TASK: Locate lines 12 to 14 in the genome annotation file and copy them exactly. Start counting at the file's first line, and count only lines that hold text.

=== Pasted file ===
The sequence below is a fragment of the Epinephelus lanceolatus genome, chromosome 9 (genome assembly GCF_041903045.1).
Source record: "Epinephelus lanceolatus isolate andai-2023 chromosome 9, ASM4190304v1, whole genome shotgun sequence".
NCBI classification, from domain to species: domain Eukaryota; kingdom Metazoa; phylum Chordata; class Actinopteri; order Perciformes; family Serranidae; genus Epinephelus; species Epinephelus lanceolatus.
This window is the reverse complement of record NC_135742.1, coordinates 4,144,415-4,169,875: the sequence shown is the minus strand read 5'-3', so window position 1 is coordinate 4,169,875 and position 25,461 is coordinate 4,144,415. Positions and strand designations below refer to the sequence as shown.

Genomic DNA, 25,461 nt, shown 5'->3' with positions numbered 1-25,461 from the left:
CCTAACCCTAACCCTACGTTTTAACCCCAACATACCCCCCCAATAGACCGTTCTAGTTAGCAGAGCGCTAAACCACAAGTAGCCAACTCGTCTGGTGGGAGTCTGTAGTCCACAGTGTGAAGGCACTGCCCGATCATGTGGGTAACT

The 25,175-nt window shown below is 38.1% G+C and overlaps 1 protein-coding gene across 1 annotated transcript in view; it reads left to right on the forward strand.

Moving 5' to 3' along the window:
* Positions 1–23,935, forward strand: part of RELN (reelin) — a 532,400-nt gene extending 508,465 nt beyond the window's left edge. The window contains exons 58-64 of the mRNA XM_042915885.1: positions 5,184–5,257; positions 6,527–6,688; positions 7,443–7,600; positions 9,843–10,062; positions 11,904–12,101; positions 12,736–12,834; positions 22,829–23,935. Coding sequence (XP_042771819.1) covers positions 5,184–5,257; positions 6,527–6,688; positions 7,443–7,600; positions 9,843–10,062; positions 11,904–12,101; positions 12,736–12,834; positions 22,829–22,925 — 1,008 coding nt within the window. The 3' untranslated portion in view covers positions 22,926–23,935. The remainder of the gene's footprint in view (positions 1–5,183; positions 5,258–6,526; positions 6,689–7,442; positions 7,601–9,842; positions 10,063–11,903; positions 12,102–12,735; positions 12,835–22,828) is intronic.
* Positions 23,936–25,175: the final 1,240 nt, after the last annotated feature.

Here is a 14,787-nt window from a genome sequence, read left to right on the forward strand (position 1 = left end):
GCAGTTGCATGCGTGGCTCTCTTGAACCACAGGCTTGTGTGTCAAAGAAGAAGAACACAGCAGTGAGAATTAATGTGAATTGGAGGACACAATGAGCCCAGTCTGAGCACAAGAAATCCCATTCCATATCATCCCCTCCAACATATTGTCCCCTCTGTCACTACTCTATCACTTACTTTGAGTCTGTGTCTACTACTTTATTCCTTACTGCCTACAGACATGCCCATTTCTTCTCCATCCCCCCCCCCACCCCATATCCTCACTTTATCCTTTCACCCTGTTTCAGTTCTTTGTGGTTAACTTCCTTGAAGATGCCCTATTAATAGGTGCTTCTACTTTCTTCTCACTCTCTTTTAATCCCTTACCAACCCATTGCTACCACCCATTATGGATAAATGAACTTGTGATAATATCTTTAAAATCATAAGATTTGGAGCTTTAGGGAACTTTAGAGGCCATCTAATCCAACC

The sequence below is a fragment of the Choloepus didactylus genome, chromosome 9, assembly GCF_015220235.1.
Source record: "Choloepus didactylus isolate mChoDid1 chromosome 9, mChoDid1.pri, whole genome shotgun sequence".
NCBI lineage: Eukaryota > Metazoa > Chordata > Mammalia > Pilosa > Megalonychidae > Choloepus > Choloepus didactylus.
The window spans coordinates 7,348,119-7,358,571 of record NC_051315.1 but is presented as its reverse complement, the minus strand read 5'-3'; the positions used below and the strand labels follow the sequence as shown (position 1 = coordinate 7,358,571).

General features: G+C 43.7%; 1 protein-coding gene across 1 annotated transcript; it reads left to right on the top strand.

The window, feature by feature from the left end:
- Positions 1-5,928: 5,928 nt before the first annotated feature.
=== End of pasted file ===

GCAGTTGCATGCGTGGCTCTCTTGAACCACAGGCTTGTGTGTCAAAGAAGAAGAACACAGCAGTGAGAATTAATGTGAATTGGAGGACACAATGAGCCCAGTCTGAGCACAAGAAATCCCATTCCATATCATCCCCTCCAACATATTGTCCCCTCTGTCACTACTCTATCACTTACTTTGAGTCTGTGTCTACTACTTTATTCCTTACTGCCTACAGACATGCCCATTTCTTCTCCATCCCCCCCCCCACCCCATATCCTCACTTTATCCTTTCACCCTGTTTCAGTTCTTTGTGGTTAACTTCCTTGAAGATGCCCTATTAATAGGTGCTTCTACTTTCTTCTCACTCTCTTTTAATCCCTTACCAACCCATTGCTACCACCCATTATGGATAAATGAACTTGTGATAATATCTTTAAAATCATAAGATTTGGAGCTTTAGGGAACTTTAGAGGCCATCTAATCCAACC

The sequence below is a fragment of the Choloepus didactylus genome, chromosome 9, assembly GCF_015220235.1.
Source record: "Choloepus didactylus isolate mChoDid1 chromosome 9, mChoDid1.pri, whole genome shotgun sequence".